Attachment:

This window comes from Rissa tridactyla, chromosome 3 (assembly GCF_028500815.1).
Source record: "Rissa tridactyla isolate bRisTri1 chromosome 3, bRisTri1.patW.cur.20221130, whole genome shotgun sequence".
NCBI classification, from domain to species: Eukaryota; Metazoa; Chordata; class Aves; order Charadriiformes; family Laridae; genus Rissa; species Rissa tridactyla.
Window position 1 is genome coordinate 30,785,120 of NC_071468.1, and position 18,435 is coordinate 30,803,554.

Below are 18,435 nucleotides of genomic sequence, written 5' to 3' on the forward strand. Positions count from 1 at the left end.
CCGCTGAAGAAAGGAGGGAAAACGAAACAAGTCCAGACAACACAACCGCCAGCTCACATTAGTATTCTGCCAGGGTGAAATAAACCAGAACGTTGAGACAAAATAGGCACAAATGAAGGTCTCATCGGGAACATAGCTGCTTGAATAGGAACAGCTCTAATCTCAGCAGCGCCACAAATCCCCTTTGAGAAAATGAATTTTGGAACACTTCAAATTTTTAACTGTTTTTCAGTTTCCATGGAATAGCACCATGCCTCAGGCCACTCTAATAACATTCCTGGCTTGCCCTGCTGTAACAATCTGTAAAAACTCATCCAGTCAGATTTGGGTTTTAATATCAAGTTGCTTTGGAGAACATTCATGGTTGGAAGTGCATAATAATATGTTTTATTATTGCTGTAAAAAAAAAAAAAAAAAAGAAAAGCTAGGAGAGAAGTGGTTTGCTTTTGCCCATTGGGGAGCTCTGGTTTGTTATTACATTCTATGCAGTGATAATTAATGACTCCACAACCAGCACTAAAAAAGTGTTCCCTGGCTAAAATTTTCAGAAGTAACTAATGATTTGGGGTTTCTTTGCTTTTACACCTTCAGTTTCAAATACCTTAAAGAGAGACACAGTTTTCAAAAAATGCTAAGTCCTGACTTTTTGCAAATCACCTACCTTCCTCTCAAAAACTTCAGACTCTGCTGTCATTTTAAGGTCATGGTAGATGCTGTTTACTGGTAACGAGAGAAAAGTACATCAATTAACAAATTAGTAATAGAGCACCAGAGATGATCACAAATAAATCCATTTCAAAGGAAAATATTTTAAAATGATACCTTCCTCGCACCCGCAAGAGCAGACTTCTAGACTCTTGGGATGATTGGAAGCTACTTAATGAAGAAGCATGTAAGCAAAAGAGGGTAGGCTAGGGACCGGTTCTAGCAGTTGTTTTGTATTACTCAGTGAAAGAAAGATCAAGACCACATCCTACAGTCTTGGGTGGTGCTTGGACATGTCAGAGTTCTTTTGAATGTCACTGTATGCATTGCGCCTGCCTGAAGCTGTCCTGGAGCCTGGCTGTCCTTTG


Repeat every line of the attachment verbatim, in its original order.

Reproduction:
This window comes from Rissa tridactyla, chromosome 3 (assembly GCF_028500815.1).
Source record: "Rissa tridactyla isolate bRisTri1 chromosome 3, bRisTri1.patW.cur.20221130, whole genome shotgun sequence".
NCBI classification, from domain to species: Eukaryota; Metazoa; Chordata; class Aves; order Charadriiformes; family Laridae; genus Rissa; species Rissa tridactyla.
Window position 1 is genome coordinate 30,785,120 of NC_071468.1, and position 18,435 is coordinate 30,803,554.

Below are 18,435 nucleotides of genomic sequence, written 5' to 3' on the forward strand. Positions count from 1 at the left end.
CCGCTGAAGAAAGGAGGGAAAACGAAACAAGTCCAGACAACACAACCGCCAGCTCACATTAGTATTCTGCCAGGGTGAAATAAACCAGAACGTTGAGACAAAATAGGCACAAATGAAGGTCTCATCGGGAACATAGCTGCTTGAATAGGAACAGCTCTAATCTCAGCAGCGCCACAAATCCCCTTTGAGAAAATGAATTTTGGAACACTTCAAATTTTTAACTGTTTTTCAGTTTCCATGGAATAGCACCATGCCTCAGGCCACTCTAATAACATTCCTGGCTTGCCCTGCTGTAACAATCTGTAAAAACTCATCCAGTCAGATTTGGGTTTTAATATCAAGTTGCTTTGGAGAACATTCATGGTTGGAAGTGCATAATAATATGTTTTATTATTGCTGTAAAAAAAAAAAAAAAAAAGAAAAGCTAGGAGAGAAGTGGTTTGCTTTTGCCCATTGGGGAGCTCTGGTTTGTTATTACATTCTATGCAGTGATAATTAATGACTCCACAACCAGCACTAAAAAAGTGTTCCCTGGCTAAAATTTTCAGAAGTAACTAATGATTTGGGGTTTCTTTGCTTTTACACCTTCAGTTTCAAATACCTTAAAGAGAGACACAGTTTTCAAAAAATGCTAAGTCCTGACTTTTTGCAAATCACCTACCTTCCTCTCAAAAACTTCAGACTCTGCTGTCATTTTAAGGTCATGGTAGATGCTGTTTACTGGTAACGAGAGAAAAGTACATCAATTAACAAATTAGTAATAGAGCACCAGAGATGATCACAAATAAATCCATTTCAAAGGAAAATATTTTAAAATGATACCTTCCTCGCACCCGCAAGAGCAGACTTCTAGACTCTTGGGATGATTGGAAGCTACTTAATGAAGAAGCATGTAAGCAAAAGAGGGTAGGCTAGGGACCGGTTCTAGCAGTTGTTTTGTATTACTCAGTGAAAGAAAGATCAAGACCACATCCTACAGTCTTGGGTGGTGCTTGGACATGTCAGAGTTCTTTTGAATGTCACTGTATGCATTGCGCCTGCCTGAAGCTGTCCTGGAGCCTGGCTGTCCTTTG